How are children in the United States disciplined

The New Orleans Charter Schools

Twice a week, the 140 children from Benjamin E. Mays Preparatory School meet in the school's all-purpose room before classes begin. Like all other rooms, it is in a large container, because there is no real school building yet. It's the first year of school in Mays Prep. It is one of the many new schools in New Orleans that have sprung up since the city was devastated by Hurricane Katrina four years ago.

Kindergarteners, first and second graders sit in a semicircle around Duke Bradley. He is the headmaster of the school and on his command the children sing, scream and keep quiet. The boys wear beige pants, white shirts and burgundy ties, the girls a beige skirt and white polo shirt. Bradley values ​​school uniforms. It conveys pride and a sense of togetherness, he says. The goal of his school is ambitious: "We want to make all children fit so that they can attend a secondary school, the college."

Learning after Katrina

Sing and shout with Duke Bradley

Achieving this is not easy with children, most of whom come from poor economic backgrounds. This can be seen, among other things, in the fact that almost all children are entitled to the free meals offered by the school. In terms of their social behavior, too, the little ones first have to get used to the “school concept”, explains Rector Bradley Bradley sums up the direction of his school.

When Hurricane Katrina flooded almost the entire city four years ago, most schools were also destroyed. The local school board dismissed almost all teachers and declared classes over for the remainder of the school year, which had just started. But many parents and teachers did not want to accept that and looked for alternatives. They found them mainly in so-called "charter schools", which translates as "contract schools". These have more freedom than traditional public schools. They are financed from various sources in the state, the government in Washington, but also through private investments and organizations.

Alternative: charter schools

Almost every school building in New Orleans was destroyed by Hurricane Katrina.

Teacher Kari Detwiler knows the difference between changing from a state school to a charter school. Last year she taught a second class in a state school: "I had no teaching aids and no daily schedule, not even for the extended school hours that we offered the students." There was almost no technical or educational support for the teachers. And no feedback: "Nobody has ever looked at my lessons. I was all on my own."

It was very difficult for her as a new teacher. The Mays Prep, where she now teaches a first class, is the complete opposite. "The teachers are looked after here and sometimes there are two in the classes," says Detwiler. In the charter schools there are also extra teachers who take a child out of the class and give direct tutoring if he or she does not come along. And that the children behave in a disciplined manner makes life much easier, adds Detwiler. Many children have got used to the rules after just a few days of school and eagerly participate in lessons, for example when it comes to spelling. Because learning to read is the first and most important goal.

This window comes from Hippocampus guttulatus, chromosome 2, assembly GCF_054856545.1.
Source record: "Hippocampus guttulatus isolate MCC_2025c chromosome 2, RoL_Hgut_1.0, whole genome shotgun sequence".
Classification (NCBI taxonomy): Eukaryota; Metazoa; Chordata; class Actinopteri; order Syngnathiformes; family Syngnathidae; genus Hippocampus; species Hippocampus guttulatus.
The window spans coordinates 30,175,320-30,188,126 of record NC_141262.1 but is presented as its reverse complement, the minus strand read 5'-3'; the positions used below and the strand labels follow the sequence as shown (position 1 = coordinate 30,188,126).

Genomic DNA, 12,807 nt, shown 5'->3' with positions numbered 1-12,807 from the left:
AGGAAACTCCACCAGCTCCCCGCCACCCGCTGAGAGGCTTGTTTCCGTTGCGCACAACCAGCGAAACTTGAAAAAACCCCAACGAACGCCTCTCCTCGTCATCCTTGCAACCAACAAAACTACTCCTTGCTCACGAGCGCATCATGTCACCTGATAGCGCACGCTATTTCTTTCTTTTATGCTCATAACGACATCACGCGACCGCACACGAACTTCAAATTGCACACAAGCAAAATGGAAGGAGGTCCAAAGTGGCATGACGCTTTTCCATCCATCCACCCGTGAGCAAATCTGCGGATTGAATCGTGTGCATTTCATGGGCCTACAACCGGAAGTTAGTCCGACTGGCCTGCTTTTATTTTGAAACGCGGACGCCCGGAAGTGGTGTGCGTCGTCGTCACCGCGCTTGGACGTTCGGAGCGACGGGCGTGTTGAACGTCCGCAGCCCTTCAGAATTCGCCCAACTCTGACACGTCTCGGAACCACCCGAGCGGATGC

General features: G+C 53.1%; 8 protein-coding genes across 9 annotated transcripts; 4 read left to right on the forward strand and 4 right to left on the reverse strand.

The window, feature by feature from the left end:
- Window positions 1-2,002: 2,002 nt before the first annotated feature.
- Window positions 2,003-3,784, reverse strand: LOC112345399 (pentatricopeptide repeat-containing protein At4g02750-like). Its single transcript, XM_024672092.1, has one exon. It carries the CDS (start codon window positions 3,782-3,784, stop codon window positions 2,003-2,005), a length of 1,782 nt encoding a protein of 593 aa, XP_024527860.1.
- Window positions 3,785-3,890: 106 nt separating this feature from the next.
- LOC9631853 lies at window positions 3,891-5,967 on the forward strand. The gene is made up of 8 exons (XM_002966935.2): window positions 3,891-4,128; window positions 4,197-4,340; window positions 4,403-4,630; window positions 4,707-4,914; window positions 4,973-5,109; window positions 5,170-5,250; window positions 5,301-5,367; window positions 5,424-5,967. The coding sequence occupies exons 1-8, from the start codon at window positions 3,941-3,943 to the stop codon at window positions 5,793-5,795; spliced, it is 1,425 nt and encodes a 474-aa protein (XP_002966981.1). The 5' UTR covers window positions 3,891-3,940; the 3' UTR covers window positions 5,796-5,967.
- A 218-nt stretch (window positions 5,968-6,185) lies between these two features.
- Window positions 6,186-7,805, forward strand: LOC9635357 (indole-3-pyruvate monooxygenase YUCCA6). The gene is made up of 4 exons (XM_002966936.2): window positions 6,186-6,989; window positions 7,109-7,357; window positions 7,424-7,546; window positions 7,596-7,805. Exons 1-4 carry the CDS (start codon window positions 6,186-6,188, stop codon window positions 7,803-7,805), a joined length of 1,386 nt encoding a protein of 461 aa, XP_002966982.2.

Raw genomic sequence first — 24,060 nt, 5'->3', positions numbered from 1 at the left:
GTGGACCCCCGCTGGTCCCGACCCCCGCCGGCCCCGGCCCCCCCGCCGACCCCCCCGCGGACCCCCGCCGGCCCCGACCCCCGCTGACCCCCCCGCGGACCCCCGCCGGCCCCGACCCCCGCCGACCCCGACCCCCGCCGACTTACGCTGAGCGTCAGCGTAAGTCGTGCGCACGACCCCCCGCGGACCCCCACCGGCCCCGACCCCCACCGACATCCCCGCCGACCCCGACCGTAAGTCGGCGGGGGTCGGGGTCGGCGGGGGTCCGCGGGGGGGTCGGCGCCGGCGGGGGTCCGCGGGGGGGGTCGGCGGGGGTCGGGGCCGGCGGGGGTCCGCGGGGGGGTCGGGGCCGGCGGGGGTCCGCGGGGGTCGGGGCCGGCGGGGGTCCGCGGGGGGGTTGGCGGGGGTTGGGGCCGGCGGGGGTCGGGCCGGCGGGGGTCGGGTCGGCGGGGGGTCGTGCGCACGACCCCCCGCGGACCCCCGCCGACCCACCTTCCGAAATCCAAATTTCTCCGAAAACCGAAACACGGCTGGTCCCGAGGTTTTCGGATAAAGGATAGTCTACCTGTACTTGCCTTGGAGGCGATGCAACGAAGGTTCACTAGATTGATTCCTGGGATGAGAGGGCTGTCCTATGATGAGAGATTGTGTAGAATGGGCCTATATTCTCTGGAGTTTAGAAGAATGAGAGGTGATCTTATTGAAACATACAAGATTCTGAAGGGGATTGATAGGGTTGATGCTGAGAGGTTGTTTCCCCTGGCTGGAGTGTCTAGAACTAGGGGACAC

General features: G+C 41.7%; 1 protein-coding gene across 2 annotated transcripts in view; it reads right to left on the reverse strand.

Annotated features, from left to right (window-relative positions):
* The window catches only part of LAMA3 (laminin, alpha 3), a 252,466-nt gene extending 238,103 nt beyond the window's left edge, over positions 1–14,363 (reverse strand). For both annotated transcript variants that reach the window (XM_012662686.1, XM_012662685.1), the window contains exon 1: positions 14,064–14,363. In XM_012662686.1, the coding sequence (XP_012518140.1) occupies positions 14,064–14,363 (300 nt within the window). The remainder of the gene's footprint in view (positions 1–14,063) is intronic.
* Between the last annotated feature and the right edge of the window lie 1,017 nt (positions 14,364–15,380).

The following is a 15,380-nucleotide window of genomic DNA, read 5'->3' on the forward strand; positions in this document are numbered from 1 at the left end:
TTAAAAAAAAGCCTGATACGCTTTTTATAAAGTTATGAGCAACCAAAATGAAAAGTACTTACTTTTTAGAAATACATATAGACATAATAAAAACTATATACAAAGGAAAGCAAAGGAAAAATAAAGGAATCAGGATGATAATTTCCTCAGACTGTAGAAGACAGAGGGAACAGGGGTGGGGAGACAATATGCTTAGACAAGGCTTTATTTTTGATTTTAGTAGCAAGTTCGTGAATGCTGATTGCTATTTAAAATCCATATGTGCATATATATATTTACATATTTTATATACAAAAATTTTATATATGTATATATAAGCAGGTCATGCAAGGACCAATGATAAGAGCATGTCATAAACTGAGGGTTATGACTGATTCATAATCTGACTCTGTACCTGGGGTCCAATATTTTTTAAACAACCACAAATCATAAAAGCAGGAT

If the government does nothing ...

The New Orleans charter schools are a huge success. Before the hurricane, the New Orleans school system was considered hopeless. Two thirds of the schools have failed, explains teacher Sarah Usdin. In the meantime, mainly because of the charter schools, this number has been reduced to a third. Around half of the schools that are now back in New Orleans are charter schools. They are supported by private organizations. "New Schools for New Orleans" is one of them. Sarah Usdin founded it herself: "The construction of schools is one of many examples in which we as citizens have taken responsibility for rebuilding the city," says Usdin. You would have expected the government to take care of it, she adds. But it was teachers, parents and other responsible persons who rebuilt the school system. "We have a vision," says Usdin: The schools should be exactly the opposite of the "morally, financially and economically bankrupt system that we had before."

... teachers and parents lend a hand themselves

Small classes, a lot of reading and always targeted tutoring.

Sarah Usdin believes that New Orleans can serve as a model for much-needed educational reform across the country. Important components are the selection of teachers and rectors and the possibilities and means that are given to them so that they can achieve a jointly defined goal. The New Orleans schools would check every few weeks that they were doing their job properly. "This lesson of leadership and foresight and right teaching and rigor and constant control, and that the schools are themselves responsible, is exemplary."

Usdin's words resonate with disappointment at the state's neglect of the education system. She is almost grateful for the "Katrina" disaster: She made a completely new start possible and gives the children in New Orleans opportunities that they were previously denied.

Author: Christina Bergmann
Editor: Anne Herrberg